Growing up in Texas, my dad built a house for us to live in. I was thrilled because all I had ever lived in before were apartments, and this meant I could run and play without concern of bothering the apartment community.
My brother and I loved to be on the property right around sundown because that was when we could chase the ever-illusive fireflies. Each armed with mason jars with holes poked in the lid, we would see who could catch the most. We’d then drop to the ground, hold the jars up in our hands and stare at the little electric bugs as they fluttered about.
One evening at sundown, we were chasing after the fireflies when I tripped and fell into a big roll of rebar. One of the long rusty pieces used to reinforce concrete cut me very close to my left eye. Quickly, my parents rushed me to the ER. After receiving stitches, the doctor told us that had the cut been any closer, I would have lost my vision completely in that eye. Imagine that… I almost lost my vision chasing after fireflies.
I’m 50 now, and as I thought about you, I remembered this childhood incident. For a long time as an adult and as a pastor’s wife, I still found myself chasing after that illusive bug that glows and goes. I am talking about chasing after “the life” of significance, acceptance, and success. It seemed to me that other women had a jar full, while mine was close to empty.
Dr. James Dobson once said, “Comparison is the root of all feelings of inferiority. The moment you begin examining other people’s strengths against your most obvious weaknesses, your self-esteem starts to crumble!”
I have to be honest, if I want to feel down and lose my “glow,” all I have to do is check out Facebook, Instagram, or Pinterest. We are inundated with pictures others want us to see of their life of perfection. Perfect children, perfect homes, perfect vacations, perfect smiles…
Like the evasive firefly that shines for a moment, we chase after “likes” and “follows” from people we don’t even know. But like fireflies, the superficial acceptance of social media only flickers for a moment and then it’s gone. I will tell you now, you will never add up to someone else’s social media image in your real life. That’s a no-win situation. As someone said, “You’re comparing your daily life to their highlight reel.”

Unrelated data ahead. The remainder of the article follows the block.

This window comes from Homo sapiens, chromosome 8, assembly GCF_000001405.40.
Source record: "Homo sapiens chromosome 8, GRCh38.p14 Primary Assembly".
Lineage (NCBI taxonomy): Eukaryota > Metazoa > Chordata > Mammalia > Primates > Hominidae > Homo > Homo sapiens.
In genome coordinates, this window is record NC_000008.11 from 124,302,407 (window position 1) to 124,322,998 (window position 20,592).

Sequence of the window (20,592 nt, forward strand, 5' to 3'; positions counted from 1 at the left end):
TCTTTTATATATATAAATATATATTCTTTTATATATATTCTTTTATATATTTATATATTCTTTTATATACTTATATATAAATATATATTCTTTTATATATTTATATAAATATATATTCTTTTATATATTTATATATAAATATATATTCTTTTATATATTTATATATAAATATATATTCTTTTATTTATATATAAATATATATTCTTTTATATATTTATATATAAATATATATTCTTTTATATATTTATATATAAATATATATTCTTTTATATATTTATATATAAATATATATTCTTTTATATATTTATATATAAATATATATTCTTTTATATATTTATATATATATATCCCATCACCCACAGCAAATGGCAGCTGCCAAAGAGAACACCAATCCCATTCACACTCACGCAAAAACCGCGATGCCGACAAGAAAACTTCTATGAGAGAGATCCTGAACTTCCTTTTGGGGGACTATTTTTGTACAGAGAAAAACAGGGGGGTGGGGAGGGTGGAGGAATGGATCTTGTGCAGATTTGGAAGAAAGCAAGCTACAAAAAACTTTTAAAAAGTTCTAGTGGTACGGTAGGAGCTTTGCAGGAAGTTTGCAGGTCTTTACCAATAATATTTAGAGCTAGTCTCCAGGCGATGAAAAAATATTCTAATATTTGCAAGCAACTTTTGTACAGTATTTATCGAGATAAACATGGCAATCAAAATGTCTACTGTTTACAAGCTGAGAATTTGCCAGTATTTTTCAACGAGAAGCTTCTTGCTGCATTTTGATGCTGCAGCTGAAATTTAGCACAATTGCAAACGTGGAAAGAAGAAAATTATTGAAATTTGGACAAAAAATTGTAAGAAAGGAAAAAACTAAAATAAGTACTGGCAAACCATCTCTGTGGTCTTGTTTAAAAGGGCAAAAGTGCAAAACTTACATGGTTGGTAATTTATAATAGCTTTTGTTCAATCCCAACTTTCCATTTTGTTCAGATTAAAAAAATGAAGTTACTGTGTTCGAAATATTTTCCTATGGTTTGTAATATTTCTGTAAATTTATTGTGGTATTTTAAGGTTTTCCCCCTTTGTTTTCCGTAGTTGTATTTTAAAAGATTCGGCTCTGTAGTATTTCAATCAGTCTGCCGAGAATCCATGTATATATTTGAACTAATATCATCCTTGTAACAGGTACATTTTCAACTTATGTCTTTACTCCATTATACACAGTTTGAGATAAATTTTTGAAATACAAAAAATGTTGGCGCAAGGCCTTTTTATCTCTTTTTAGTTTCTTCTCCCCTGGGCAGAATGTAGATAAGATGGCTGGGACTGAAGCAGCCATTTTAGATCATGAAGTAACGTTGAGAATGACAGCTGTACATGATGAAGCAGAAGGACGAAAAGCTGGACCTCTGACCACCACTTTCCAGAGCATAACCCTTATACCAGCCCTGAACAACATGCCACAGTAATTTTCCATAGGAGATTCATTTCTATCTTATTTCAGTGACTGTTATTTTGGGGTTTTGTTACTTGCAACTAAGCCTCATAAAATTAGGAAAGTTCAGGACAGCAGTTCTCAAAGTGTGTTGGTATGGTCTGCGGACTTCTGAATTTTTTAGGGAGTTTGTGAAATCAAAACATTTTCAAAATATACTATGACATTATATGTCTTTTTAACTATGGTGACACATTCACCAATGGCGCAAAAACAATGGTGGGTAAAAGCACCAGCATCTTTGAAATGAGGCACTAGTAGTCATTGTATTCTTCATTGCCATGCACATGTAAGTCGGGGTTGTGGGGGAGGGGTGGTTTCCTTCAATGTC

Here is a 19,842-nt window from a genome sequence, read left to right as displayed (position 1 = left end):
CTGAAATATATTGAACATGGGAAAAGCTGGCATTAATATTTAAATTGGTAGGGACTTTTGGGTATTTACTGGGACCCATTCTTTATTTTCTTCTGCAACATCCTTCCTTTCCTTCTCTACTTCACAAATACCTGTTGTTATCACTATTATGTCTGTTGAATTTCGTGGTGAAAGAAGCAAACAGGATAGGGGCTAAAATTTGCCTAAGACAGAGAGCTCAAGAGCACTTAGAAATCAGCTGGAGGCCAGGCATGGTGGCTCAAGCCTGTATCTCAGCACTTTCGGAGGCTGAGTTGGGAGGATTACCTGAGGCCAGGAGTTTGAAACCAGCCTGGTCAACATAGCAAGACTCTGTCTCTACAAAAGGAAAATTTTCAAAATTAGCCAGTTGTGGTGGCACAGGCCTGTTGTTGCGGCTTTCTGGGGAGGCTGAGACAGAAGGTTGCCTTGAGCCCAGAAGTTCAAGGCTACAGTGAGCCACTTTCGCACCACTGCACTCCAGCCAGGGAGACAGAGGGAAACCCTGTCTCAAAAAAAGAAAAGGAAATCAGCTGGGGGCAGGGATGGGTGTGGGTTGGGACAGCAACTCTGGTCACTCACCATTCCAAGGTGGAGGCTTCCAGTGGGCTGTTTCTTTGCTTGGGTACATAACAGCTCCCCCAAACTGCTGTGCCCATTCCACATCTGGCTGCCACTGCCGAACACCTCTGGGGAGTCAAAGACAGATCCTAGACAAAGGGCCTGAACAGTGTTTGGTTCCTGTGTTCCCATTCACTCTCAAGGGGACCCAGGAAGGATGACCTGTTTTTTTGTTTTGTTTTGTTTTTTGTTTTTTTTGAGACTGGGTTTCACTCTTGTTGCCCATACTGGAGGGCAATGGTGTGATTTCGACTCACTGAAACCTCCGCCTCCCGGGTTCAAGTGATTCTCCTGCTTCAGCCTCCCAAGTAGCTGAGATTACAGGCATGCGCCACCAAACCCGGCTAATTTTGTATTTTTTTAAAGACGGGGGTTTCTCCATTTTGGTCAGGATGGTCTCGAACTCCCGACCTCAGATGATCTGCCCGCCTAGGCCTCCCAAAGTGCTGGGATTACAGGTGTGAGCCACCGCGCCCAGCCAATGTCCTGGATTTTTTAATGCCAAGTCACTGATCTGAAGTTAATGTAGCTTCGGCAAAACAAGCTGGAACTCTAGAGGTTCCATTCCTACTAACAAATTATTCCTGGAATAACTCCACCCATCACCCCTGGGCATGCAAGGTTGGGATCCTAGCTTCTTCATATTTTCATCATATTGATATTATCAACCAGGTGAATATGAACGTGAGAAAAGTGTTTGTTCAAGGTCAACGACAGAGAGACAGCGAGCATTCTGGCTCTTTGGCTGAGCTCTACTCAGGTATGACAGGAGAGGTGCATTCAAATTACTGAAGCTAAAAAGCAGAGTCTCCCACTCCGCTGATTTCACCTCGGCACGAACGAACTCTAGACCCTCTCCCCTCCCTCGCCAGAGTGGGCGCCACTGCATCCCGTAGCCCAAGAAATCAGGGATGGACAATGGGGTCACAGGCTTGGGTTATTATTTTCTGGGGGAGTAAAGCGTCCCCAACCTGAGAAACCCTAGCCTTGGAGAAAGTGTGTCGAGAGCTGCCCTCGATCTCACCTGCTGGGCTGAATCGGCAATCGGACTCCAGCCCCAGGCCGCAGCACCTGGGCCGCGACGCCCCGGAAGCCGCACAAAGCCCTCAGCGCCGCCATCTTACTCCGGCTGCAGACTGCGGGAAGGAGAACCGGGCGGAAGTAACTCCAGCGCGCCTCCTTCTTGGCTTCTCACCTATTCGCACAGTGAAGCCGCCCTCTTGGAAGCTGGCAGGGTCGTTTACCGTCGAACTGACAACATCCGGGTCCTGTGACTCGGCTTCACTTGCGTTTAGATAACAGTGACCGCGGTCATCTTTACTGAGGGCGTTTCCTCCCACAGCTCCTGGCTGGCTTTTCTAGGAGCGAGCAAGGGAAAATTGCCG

Mark Twain said, “Comparison is the death of joy.” Just like my childhood story, I have risked losing sight of what really matters by chasing after fireflies of being in, being accepted, and being liked.
If you’re there and all you can see is what you should be, could be, and are not, I urge you to let yourself off the hook and move on.
God created you just as He wanted you to be. He equipped you with everything you needed for this life. Even at this very moment, while fully knowing your shortcomings, He rejoices over who you are and everything you accomplish, big or small.
In Zephaniah 3:17, God says, “I will take great delight in you… and rejoice over you with singing.” How’s that for a “like?”
Here are three simple steps to rid your life of comparison.
- Ask God to renew your mind every day.
- Read scriptures that talk about who God is and who you are in Him.
- Take a social media break!
Do these three things and you’ll be amazed at the peace and quiet you will have in your heart and mind. When that happens, watch out, world!
Shannon Alder said, “Personality begins where comparison leaves off. Be unique. Be memorable. Be confident. Be proud.
My point in all of this is, as you go about life chasing after “others,” make sure you don’t lose sight of the vision God has for YOU.